Dual monitor? Psch, puh-lease...

Source // Hardcore Gaming 101

"This is a shoot 'em up set underwater?! Nah, you're having a laugh there"

Despite swearing I've just watched the vistas of space fly past in the background, Darius is - I read - a space shooter that doesn't take part in space. It sure does have the mechanics of a space shooter though, so we should be right at home getting to grips with upgradable weaponry and power ups.

Source // Hardcore Gaming 101


Except I'm not going to play it. Come to think of it, that's a bit of a problem, seeing as I'm trying to play 1001 video games for this blog. Let's start at the beginning.

Darius is, essentially, the same old shooter you've seen before. It's still early days in terms of the genre really getting going, but at its heart is you versus everything else, before some large boss battles to conclude each zone. Been there, done that. You could play that in numerous titles across all kinds of systems. I could even try going for a Darius port, but I'd have a slight problem...

In the arcades, Darius made use of three monitors and a mirror to produce a super wide image. The screenshots here don't do it justice, nor does the video above. Maybe if you full screen it you get an idea. The point is, three monitors-worth of screen real estate leads to different gameplay than one - in comparison - pokey screen.

Add to that that the comparison is really between three tuned to perfection (ideally) arcade monitors with a complete audio-visual presentation designed to sucker you in and get you spending money on lives and two player co-op, and a port for home computers and systems that will inevitably not be up to par with the arcade original, before you find the best TV to use.

It just won't be the same, and not terribly close to what the developers originally intended, which is how we should all be trying to play our games.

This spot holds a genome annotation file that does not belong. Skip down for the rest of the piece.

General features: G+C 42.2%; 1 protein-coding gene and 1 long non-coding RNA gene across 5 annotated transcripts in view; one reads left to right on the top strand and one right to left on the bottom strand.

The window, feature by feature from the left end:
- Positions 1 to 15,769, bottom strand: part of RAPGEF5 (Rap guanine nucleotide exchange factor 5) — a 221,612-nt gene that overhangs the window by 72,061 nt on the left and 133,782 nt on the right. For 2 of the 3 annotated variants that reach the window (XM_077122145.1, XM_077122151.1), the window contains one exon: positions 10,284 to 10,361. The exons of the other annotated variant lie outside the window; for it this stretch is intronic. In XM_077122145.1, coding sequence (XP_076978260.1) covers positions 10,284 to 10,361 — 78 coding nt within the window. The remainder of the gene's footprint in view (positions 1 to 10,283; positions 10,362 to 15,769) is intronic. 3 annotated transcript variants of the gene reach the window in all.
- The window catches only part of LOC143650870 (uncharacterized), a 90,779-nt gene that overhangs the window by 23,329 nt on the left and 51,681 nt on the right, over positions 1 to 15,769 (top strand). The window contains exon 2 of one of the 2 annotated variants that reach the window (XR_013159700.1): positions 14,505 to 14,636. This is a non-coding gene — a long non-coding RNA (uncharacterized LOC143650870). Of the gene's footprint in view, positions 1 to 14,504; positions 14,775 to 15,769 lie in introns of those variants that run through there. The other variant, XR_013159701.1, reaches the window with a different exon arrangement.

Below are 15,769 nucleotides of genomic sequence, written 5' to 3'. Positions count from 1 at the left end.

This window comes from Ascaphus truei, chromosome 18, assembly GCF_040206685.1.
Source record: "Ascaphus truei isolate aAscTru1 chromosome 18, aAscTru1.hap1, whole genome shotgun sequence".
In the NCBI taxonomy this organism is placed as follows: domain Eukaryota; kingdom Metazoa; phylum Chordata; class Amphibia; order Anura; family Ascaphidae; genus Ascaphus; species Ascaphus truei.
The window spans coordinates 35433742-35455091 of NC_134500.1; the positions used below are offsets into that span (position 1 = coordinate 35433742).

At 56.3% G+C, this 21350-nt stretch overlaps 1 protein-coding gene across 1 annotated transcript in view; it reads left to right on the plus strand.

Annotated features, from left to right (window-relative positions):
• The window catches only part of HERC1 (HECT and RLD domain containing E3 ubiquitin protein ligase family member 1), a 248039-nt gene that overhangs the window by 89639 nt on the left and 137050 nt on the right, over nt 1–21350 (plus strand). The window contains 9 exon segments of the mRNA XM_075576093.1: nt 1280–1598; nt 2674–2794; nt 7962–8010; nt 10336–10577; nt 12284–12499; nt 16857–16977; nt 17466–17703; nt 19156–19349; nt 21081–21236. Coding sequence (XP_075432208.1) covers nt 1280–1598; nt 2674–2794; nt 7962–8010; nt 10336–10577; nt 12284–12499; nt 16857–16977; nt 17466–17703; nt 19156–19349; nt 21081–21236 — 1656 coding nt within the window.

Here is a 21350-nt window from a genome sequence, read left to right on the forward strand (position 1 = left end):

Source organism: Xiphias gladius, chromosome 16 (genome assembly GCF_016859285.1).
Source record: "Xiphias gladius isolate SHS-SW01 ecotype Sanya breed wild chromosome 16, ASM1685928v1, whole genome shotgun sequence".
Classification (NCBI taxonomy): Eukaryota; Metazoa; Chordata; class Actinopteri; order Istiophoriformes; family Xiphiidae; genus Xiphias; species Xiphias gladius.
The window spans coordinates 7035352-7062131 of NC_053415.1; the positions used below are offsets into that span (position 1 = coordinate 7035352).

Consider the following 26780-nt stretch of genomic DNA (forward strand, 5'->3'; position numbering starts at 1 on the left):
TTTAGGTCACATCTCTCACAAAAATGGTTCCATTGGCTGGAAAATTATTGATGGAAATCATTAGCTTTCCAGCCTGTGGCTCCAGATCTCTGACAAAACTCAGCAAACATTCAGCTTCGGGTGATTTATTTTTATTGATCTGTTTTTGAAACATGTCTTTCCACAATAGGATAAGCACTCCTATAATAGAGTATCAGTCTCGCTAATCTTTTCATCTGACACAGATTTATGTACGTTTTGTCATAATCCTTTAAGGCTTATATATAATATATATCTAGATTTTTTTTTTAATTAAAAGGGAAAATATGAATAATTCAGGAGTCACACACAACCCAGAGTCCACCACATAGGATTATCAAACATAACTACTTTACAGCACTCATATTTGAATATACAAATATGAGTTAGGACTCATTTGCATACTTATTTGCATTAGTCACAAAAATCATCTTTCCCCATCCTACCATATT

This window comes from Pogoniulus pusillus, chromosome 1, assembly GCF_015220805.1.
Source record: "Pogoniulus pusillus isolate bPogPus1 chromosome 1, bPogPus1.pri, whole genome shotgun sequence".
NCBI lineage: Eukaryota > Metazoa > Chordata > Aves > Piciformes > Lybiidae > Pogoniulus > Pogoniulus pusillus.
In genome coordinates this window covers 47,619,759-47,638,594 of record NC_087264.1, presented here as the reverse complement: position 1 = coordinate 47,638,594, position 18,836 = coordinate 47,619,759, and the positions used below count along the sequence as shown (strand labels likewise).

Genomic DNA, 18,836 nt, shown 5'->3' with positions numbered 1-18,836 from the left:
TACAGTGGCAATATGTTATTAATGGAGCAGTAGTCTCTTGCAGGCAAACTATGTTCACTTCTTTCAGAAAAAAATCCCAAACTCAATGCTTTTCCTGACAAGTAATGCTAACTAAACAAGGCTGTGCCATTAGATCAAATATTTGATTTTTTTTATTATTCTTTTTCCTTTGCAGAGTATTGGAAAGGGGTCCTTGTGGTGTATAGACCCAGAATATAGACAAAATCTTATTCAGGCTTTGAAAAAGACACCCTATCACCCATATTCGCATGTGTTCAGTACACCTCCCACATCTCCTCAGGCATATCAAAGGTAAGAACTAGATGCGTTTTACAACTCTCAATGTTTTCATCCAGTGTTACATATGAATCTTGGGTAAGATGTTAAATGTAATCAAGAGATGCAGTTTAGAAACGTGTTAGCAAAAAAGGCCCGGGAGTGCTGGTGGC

Fun Times

With that all out of the way, we can at least see what all the fuss is about by watching it.

Darius tasks you with making progress through seven zones, each full of terrain to dodge, enemies to dispose of, power-ups to collect and make use of, and an end stage boss to keep firing at until you are victorious.

It's not all rinse and repeat though, as zones can be mixed up depending on which path you decide on taking in between zones, meaning there are 28 different zones available to play through, seven of which you will encounter during a complete run through the game.

A number of weapons are available and upgradeable, from lasers, missiles and bombs, to more far-fetched beam-type weapons that will soon become common throughout the genre, ensuring yet more replayability as you try them all out and see which ones work for you. 

Final Word

Is that enough for you though? Does that keep your attention?

I can't say for sure, having not played it, but from watching it I already get the feeling that there's only so much I'm willing to play through. Beyond the screen set up, I can't see anything that makes Darius an absolute must play title. It looks great, I've already forgotten what the music was, and if you like the genre then you'll like the gameplay, for a while at least.

Does that justify an inclusion on the 1001 list, a bold monitor set up? Technically clever, yes, definitely, but it's all about the underlying game at the end of the day, isn't it?

Until I actually play Darius - in some form - I won't know how the game itself really feels.

Fun Facts

The theme music for the first stage of Darius was originally from another Taito title, Metal Soldier Isaac II, and put in as a place holder. Hearing it work at a trade show convinced the developers to keep it.

Darius, developed by Taito, first released in 1986.
Version watched: Arcade, 1986 (World of Longplays)